QUERY: JOSEPH WHARTON MEDALS
The E-Sylum (1/3/2010)
Joseph Wharton was a major 19th century industrialist credited with producing the first metallic zinc and the first metallic nickel in America. He was also was one of the founders of both the International Nickel Co. and Bethlehem Steel. He also founded the Wharton School of Business at the University of Pennsylvania.
There are several medals featuring Wharton, including a common So-Called Dollar (HK-323) and a slightly less common award medal, both pictured in a Heritage sale a couple of years ago.
Attached are pictures of a different medal related to Joseph Wharton, showing his parents William Wharton and Deborah Fisher Wharton. It is 53.4 mm, 54.9 g, and unsigned. I have not been able to locate any information about this medal, and I wonder if any of the readership might have seen it before.
This medal bears some obvious similarities to a well-know-but-rare medal featuring Benjamin Franklin. That medal, produced by prolific medallist Robert Lovett Jr., is pictured at Heritage, and also in the ANS collection.
The wording on the reverse is identical to this one, but from a totally different die. Compared to the Franklin medal, parts of the William Wharton medal show high quality. The letters are nicely squared off, and it clearly had nice reflective surfaces to start with. But parts have low quality. Many of the letters on the reverse of the William Wharton medal are recut or repunched, some of them drastically. The portraits show linear dotted marks throughout that I'm going to say (waving my hands) might be un-cleaned-up evidence of using some sort of reducing machine during the production of the dies. In short, the William and Deborah Wharton medal doesn't have the feel of "Lovett quality".
In trying to find any information about this medal, I came across one reference that might be relevant -- or that might confuse the issue further. On February 18, 1895, Horatio Robinson Storer read a paper before the Newport Historical Society describing the medals of Rhode Island. Item 120 in that paper is a medal described as "Joseph Wharton, summer resident at Jamestown, R.I. Bronze. 53mm. By R. Lovett." .
That medal is probably related to this one, but is it the same piece? It seems that this medal would best be described as portraying William and Deborah Wharton. Similarly, the Franklin medal would best be described as portraying Franklin. Was Storer describing one of those, or possibly a third piece that really does portray Joseph?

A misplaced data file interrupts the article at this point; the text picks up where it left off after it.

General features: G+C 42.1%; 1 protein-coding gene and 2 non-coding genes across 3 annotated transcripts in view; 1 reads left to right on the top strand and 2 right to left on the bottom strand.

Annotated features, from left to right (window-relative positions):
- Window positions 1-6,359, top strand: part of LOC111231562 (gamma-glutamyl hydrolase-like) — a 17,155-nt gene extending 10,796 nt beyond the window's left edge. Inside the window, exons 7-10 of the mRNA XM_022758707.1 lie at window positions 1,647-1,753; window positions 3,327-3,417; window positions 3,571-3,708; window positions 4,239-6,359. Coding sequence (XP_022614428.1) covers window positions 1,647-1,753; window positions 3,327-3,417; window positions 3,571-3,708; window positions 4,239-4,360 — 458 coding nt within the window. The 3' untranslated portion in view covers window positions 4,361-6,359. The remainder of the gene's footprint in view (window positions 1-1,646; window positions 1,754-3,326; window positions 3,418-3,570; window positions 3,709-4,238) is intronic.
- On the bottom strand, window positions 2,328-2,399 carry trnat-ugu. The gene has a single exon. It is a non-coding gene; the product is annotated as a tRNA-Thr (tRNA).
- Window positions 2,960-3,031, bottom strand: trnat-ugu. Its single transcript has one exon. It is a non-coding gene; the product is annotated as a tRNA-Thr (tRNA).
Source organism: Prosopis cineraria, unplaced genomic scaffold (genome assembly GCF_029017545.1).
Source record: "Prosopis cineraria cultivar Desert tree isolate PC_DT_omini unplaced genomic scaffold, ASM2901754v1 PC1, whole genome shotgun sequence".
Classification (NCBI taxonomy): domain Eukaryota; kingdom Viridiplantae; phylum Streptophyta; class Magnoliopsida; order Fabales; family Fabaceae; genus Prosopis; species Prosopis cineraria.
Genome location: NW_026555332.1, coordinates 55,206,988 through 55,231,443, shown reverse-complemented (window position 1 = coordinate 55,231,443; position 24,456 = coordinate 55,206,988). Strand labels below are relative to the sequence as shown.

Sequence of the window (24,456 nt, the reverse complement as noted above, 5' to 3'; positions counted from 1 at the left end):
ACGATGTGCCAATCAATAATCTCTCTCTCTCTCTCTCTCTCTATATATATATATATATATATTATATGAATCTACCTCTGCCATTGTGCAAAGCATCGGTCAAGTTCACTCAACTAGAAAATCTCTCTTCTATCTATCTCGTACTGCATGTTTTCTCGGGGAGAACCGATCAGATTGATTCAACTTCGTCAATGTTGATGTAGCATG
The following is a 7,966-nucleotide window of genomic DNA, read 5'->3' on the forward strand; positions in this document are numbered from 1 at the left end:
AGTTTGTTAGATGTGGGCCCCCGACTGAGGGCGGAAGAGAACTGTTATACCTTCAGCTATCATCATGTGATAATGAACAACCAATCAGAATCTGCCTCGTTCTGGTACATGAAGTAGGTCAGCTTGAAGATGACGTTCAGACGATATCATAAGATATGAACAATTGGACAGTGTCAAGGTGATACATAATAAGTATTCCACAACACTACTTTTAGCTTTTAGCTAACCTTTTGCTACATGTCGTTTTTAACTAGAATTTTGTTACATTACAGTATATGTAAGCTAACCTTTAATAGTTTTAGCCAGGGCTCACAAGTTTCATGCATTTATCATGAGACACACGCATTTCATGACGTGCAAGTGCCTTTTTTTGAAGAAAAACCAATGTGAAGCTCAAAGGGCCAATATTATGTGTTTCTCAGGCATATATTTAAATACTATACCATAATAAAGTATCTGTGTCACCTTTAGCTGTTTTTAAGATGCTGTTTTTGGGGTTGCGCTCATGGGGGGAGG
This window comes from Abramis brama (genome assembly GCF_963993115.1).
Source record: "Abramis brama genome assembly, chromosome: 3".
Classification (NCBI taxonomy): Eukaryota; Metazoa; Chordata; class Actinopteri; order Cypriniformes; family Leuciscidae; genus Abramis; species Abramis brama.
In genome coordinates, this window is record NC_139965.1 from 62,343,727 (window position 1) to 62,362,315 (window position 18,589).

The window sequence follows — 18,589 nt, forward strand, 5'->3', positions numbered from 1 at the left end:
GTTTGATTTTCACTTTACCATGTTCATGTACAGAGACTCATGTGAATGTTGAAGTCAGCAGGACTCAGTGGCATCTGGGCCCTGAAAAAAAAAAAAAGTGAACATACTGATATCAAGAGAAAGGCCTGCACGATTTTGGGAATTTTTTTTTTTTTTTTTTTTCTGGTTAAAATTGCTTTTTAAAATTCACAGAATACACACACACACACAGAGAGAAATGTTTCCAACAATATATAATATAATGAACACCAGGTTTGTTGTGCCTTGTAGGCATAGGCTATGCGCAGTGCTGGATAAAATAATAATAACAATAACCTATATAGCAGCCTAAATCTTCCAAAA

Any information about this William and Deborah Wharton medal would be welcomed.
E-Sylum readers might want to take a close look at that Storer paper for a different reason. Storer documents the original recipients and current locations (as of 1895) of several gold US Mint medals, information that I have never seen before.
The Nathaniel Green medal in gold, presumably referring to Julian MI-10, was "in the possession of Mr. W. Brenton Greene, of Newport."
Storer could not locate the gold version of the Oliver Hazard Perry medal, presumably referring to Julian NA-17. One of the silver strikings, however, he documents, "was conferred on Acting Surgeon Usher Parsons, U. S. N., of Providence, and is now in the possession of his nephew, Mr. Edwin Parsons of N. Y.
A "Medal to Perry from the State of Pennsylvania", in gold, was "owned by Mr. O. H. Perry of Lowell, Mass." That was probably one of NA-18 through NA-21. Of those, Julian states that only NA-20 was struck in gold, and that it is now in the United States Naval Academy Museum at Annapolis.
"One of the silver Congressional medals for battle between the ships Hornet and Peacock was conferred on Acting Surgeon Charles Cotton, U. S. N., of Newport, and is now in the possession of his son, Mr. William H. Cotton." That presumably refers to the Captain James Lawrence medal, Julian NA-14.
The original gold versions of the medal for the wreck of the Steamer Metis (Julian LS-15) were "owned by the families of Capt. Jared S. Crandall, Albert Crandall, Daniel F. Larkin, Frank Larkin, Byron Green, John D. Harvey, Courtland Gavitt, Eugene Nash, Edwin Nash, and Wm. Nash, of Westerly, the life savers, who are all now dead." That totals ten recipients, which exactly matches the mintage reported by Julian.
...and a host of other information about additional pieces with ties to Rhode Island.
It sure would be interesting to try to track down where some of those pieces are now!